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Townsville police warn vigilantes to stop

AAP logoAAP 15/11/2016 Jamie McKinnell

Vigilante groups in north Queensland have been warned by police their amateur attempts to reduce Townsville's high youth crime rate are only making matters worse.

A crackdown over the past two months, during which an initial 30 extra police were deployed to the regional centre, has resulted in 729 people being arrested and police issuing more than 1600 charges.

Throughout the course of the operation, police have been targeting property crime in particular and say 76 young offenders were arrested in the first month.

But there have also been reports of fed-up locals taking matters into their own hands.

Inspector Joe Kitching warned those groups to stop.

"All it does is perpetuate the issues and heighten the levels of violence across town," he said on Tuesday.

Insp Kitching admitted the city had seen a "dramatic rise in crime", particularly property offences, but said anecdotally the same thing was happening across Australia.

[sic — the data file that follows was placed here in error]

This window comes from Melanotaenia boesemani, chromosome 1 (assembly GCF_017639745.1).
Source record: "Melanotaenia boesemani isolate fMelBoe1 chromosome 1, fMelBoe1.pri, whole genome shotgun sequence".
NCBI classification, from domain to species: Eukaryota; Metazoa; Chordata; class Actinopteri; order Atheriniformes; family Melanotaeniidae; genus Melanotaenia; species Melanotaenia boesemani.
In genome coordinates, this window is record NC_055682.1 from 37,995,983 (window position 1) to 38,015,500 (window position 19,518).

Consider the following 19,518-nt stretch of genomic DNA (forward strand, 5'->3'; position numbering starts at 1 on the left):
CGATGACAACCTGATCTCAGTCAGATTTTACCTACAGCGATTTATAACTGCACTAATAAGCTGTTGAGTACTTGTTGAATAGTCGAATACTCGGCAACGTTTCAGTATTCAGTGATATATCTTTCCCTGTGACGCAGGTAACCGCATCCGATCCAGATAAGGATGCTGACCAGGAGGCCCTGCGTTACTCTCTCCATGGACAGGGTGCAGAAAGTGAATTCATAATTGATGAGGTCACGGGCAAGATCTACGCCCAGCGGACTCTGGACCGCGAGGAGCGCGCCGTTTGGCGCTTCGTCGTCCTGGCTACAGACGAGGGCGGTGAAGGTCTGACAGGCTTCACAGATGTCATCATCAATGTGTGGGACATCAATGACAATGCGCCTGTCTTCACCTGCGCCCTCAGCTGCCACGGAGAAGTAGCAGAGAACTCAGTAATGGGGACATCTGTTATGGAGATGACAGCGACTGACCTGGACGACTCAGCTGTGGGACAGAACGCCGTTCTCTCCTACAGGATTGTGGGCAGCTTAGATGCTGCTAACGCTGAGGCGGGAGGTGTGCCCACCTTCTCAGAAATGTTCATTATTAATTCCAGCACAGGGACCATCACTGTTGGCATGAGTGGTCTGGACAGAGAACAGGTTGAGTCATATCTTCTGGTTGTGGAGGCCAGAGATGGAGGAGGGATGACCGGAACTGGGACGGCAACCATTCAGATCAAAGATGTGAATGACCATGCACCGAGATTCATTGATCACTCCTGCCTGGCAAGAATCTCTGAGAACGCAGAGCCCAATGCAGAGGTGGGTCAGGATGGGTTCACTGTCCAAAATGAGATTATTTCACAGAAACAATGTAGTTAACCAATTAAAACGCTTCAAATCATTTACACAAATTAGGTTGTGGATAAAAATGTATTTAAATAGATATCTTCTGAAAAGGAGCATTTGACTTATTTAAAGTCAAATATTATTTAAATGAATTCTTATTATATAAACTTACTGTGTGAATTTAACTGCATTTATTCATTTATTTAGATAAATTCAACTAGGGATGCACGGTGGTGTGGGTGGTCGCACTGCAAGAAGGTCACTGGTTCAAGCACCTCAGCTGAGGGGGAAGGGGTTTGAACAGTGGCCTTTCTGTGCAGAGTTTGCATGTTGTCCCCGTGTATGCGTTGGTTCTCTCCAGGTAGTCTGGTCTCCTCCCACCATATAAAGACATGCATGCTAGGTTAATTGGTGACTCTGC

He said he "completely understood" the intention to identify offenders, but the energy spent by vigilantes on chasing them down would be better spent on reporting incidents.

The ongoing problems have fuelled suggestions a partial solution may lie in the services of a police helicopter or contracted private aircraft.

New Police Minister Mark Ryan will travel to Townsville next week to meet with local police after being briefed by Commissioner Ian Stewart.

"I am open to listening to all suggestions to address crime in Townsville," Mr Ryan said.

Police Union president Ian Leavers said he had spoken with Mr Ryan about the problems.

Insp Kitching said current police resourcing was sufficient for an intelligence-driven response.

"We are in a position where we can deploy our police in the right place at the right time," he said.

Treasurer Curtis Pitt said the government was led by the advice of the commissioner on matters of resourcing.

"We will each and every year, as part of the budget process, give consideration to what the operational requirements are for the Queensland Police Service," he said.

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